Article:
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Gaelic League's Stand Against Anglicisation: A Rallying Call for Cultural Preservation | Limerick Gazette Archives

Gaelic League’s Stand Against Anglicisation: A Rallying Call for Cultural Preservation

In a passionate address to the Limerick Branch of the Gaelic League, held at St. Munchin’s College, the movement against anglicisation in Ireland has been reinvigorated. Presided over by H.T. James Hayes, the quarterly meeting saw the reading of extracts from Dr Douglas Hyde’s recent speeches in Cork and Belfast, highlighting the League’s transcendent role above fleeting political landscapes.

Joseph Purcell, the secretary of the Limerick Branch, emphasized the enduring nature of the Gaelic League, projecting its survival beyond the “ephemeral politics of the moment.” This sentiment was echoed by the attendees, affirming their commitment to the League’s cause with resounding approval.

The League, known for its efforts to preserve Irish language and culture, faces a formidable adversary in anglicisation—the gradual erosion of indigenous culture under the influence of English language and customs. This challenge, as articulated by the speakers, is not only pervasive but also the most significant threat to Ireland’s national identity.

Drawing parallels with the broader European context, where nations are embroiled in conflicts to safeguard their sovereignty and rights, the Gaelic League’s struggle is framed as equally vital. The speakers argued that while territorial integrity may remain intact, the essence of what makes Ireland distinct—its language, customs, and traditions—risks being obliterated by the forces of anglicisation.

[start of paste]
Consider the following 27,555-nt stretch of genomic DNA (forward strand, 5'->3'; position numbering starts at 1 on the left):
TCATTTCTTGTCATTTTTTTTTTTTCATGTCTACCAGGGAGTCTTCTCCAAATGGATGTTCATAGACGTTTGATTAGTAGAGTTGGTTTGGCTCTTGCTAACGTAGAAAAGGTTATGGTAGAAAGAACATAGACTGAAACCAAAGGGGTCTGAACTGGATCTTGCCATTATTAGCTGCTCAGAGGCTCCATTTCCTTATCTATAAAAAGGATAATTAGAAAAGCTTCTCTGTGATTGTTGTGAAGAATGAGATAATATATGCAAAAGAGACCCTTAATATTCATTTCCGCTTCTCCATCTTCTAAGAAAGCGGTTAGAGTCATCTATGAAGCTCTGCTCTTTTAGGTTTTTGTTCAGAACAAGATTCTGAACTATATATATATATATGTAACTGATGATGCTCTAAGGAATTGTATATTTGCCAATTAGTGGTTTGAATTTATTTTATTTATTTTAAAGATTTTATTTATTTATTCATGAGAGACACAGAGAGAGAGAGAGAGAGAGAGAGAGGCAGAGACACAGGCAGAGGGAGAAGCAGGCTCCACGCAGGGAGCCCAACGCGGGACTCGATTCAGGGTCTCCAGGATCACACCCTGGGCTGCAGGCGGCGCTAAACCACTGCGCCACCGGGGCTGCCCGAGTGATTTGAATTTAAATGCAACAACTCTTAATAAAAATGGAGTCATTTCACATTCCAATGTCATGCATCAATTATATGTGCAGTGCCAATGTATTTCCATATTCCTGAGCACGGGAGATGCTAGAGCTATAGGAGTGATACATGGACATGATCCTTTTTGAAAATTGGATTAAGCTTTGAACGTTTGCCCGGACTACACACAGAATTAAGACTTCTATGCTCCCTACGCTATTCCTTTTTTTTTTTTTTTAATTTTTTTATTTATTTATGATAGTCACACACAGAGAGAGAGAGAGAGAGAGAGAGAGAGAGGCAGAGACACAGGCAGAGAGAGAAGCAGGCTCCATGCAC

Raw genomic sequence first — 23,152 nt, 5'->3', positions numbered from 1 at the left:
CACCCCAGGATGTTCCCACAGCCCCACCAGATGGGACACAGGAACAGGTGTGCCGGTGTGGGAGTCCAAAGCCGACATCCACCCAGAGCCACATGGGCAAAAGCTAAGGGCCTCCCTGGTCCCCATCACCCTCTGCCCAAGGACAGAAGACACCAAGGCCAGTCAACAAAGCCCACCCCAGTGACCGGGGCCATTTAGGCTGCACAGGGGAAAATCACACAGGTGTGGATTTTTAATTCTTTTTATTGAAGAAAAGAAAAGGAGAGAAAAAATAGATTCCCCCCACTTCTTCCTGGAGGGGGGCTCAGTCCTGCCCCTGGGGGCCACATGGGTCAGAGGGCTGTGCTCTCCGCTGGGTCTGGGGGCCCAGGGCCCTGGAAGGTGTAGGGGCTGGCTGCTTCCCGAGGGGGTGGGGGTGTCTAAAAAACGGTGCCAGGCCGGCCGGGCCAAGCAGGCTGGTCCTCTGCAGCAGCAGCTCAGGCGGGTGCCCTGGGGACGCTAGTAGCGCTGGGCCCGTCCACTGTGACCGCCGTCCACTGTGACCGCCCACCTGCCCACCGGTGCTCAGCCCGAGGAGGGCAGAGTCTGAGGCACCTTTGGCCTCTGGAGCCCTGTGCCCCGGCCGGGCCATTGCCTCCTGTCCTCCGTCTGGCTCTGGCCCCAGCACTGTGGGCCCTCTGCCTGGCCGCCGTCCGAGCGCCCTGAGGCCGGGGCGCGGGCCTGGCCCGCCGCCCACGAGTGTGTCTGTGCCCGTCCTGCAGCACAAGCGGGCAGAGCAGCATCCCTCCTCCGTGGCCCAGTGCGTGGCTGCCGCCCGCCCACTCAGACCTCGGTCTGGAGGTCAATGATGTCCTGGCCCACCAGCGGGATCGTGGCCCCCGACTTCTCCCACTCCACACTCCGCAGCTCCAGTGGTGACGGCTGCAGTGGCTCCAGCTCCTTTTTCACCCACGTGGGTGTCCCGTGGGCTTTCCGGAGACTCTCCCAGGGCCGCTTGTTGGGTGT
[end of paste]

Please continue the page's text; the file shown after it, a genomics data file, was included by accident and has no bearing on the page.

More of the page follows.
The call to action is clear: it is through individual effort and collective resolve that this tide can be turned. The League’s mission is presented not just as a cultural endeavour but as a battle for the soul of the nation. The consequences of failure are starkly outlined—without victory against anglicisation, Ireland might retain its name but lose its essence, becoming “Little England” or “West Britain” in all but name.

The reference to “Little England” or “West Britain” is particularly poignant, encapsulating the fear that Ireland could lose its unique national characteristics and pride. Such a scenario is presented as unacceptable to all who cherish Irish heritage, further galvanising the audience towards the cause of cultural preservation.

In conclusion, the meeting at St. Munchin’s College serves as a reminder of the Gaelic League’s pivotal role in the fight against anglicisation. By drawing on historical resilience and the collective spirit of its members, the League aims to safeguard Ireland’s cultural heritage for future generations. The path ahead is challenging, but the resolve of the League’s supporters is unwavering, fuelled by the belief that the preservation of Irish culture is paramount to the nation’s identity.

Weekly Freeman’s Journal – Saturday 16 January 1915